When both paddlers want the canoe to turn right, the stern paddler should stick the paddle far ahead of the stern on the right side and trail the paddle back towards the stern.

If both paddlers want to turn the canoe left, repeat the same steps, placing the paddle ahead of you on the left side and trailing it back towards the stern, but on the left side.

Of course, sometimes the stern paddler might use great force and go to far to the left or the right. For minor corrections, paddlers can use the “J” Stroke.

The “J” stroke is very simple. As the paddle has been placed in the water straight down it pushes water behind the canoe. If a slight direction mishap has occurred, place the paddle in the water as you would normally, but at the end of the trail when the paddle reaches the stern again flip the paddle up, making a J shape.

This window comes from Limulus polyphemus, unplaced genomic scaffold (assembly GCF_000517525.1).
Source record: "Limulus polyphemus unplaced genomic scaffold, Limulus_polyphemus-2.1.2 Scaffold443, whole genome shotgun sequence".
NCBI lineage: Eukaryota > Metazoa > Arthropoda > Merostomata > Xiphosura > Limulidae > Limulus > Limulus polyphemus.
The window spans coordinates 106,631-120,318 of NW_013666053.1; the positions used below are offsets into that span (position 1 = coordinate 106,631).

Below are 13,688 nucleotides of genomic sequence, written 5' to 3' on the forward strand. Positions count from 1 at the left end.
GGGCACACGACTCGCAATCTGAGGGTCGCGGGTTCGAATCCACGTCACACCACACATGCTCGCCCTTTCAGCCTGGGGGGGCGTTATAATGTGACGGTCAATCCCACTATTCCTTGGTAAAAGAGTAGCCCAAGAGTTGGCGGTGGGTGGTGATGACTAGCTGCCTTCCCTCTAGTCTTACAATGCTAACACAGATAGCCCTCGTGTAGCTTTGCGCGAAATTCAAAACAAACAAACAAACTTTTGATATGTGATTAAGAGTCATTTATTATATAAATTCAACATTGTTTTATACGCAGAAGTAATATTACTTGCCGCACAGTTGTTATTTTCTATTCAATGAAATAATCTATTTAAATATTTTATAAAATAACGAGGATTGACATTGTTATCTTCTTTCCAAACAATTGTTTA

The paddle should now look like it is trying to cut through the water instead of pushing it behind. Do not keep the “J” shape long. This is just like regular paddling! You want to keep pushing the canoe forward as you go.

For major corrections, the paddler might have to switch sides so that the canoe straightens out again, before turning the direction the paddlers need it to go.

This is called a draw stroke. It simply means that the blade of the paddle should be pushing the water back in the direction the canoe needs to go. The paddle should be close to the right or left side of the canoe (whichever direction the canoe needs to turn) and trailing it back towards the paddler.

Step Seven: Communicate With Your Canoe Companion

Communication is essential and crucial for good canoers.

Without good communication, both paddlers will start to go in circles and once again lose that cool image. Paddlers will not be able to brake, turn, reverse, or even steer if they aren’t talking to one another.

Remember that while the stern paddler can see exactly what the bow paddler is doing, the bow paddler can’t be constantly looking behind to check on what the stern paddler is doing.